OAS General Assembly in Paraguay: The Organization of American States (OAS) will hold its General Assembly in Asunción, Paraguay from June 3 to 5. At least 29 foreign ministers have confirmed their attendance—the highest number to do so since the 2009 General Assembly in Honduras, following the coup that removed former President Manuel Zelaya from office. OAS member states remain divided over the political crisis in Venezuela, proposed changes to the Inter-American Commission on Human Rights, and the participation of Cuba, among other issues. Those attending the assembly are expected to sign a declaration to signal their commitment to promote social inclusion and reduce poverty and social inequality in the hemisphere.
Brazil’s Public Ministry to Create a “Crisis Cabinet” for the World Cup: With only ten days left before the start of the World Cup, Brazil’s public minister, Rodrigo Janot, declared that the government would create a “Crisis Cabinet” to monitor any future protests during the World Cup and address “excesses” on the part of either protesters or security forces during public manifestations. The Cabinet will include state attorney generals from all states that will host the World Cup, as well as the federal district that includes Brasília, and will receive additional assistance from a support group made of other public officials from the public ministry and attorney general’s office. June 6 marks the one-year anniversary of protests that erupted across Brazil in response to transit costs, poor public services, corruption, and high spending on the World Cup.
Sánchez Céren Sworn in as Salvadoran President: Former FMLN guerrilla Salvador Sánchez Céren was sworn in as El Salvador’s president on June 1, after narrowly defeating rival candidate Norman Quijano in a run-off election on March 9. Sánchez Céren said that he would fight corruption and violence during his term and would prioritize security, employment and education. El Salvador faces one of the world’s highest homicide rates, according to the UN, at 41 per 100,000 inhabitants in 2012, though the rate was even higher in 2009. Sánchez Cerén was vice president during the government of former President Mauricio Funes.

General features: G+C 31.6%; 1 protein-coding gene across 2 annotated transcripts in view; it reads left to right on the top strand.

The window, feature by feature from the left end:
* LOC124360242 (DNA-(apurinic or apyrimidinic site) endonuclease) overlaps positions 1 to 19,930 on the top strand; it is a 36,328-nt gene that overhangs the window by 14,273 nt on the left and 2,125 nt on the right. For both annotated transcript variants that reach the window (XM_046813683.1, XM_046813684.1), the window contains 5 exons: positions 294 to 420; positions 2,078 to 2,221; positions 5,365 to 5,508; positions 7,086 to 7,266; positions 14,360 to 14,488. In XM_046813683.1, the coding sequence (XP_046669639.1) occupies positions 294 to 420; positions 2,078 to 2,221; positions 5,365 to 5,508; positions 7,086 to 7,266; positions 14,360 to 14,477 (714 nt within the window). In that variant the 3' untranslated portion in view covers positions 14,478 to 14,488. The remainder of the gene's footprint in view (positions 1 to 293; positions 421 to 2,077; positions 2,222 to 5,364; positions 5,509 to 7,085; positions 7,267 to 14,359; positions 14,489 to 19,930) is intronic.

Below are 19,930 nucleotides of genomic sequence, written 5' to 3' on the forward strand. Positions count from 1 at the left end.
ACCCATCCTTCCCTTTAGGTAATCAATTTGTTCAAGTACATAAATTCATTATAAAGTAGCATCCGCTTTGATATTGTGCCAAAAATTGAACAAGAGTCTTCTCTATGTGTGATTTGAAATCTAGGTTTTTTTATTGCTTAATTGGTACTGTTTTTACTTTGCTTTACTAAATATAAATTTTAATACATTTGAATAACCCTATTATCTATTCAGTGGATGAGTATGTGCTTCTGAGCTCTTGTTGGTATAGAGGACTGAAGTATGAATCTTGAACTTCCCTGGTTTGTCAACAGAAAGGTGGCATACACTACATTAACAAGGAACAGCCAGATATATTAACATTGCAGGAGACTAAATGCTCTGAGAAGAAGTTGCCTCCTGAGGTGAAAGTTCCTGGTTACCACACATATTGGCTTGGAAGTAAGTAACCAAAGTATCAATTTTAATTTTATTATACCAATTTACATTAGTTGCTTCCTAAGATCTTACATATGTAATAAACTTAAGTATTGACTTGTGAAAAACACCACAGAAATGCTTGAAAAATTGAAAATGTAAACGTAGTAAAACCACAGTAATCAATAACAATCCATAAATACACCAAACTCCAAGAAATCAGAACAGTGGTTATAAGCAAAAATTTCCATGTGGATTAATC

Leopoldo López Hearing Begins in Venezuela: Venezuelan opposition leader Leopoldo López has been transferred to Venezuela’s Palacio de Justicia to begin a preliminary hearing on Monday. The hearing will determine whether López should be tried for promoting violence and instigating damage to public property, among other charges, during Venezuela’s February 12 protests. López, who was detained in February, has been held in a military prison for the last several months, and he faces a potential sentence of more than 13 years in prison, according to Venezuelan Attorney General Luisa Ortega Díaz.
Uruguayan Primary Elections: Uruguayans voted in primary elections on June 1, with a paltry turnout of only 39 percent of eligible voters selecting presidential candidates for the country’s three major political parties: the Partido Nacional (PN), Partido Colorado (PC) and the Frente Amplio (FA). The results were predictable for the FA—with popular former president Tabaré Vázquez easily defeating senator and political scientist Constanza Moreira—and the PC, which elected Pedro Bordaberry, a former presidential candidate and son of ex-President Juan María Bordaberry. However, Luis Lacalle Pou unexpectedly defeated favorite Jorge Larrañaga in the PN primary, creating a need for the PC and FA to reevaluate their strategies for Uruguay’s presidential election on October 26.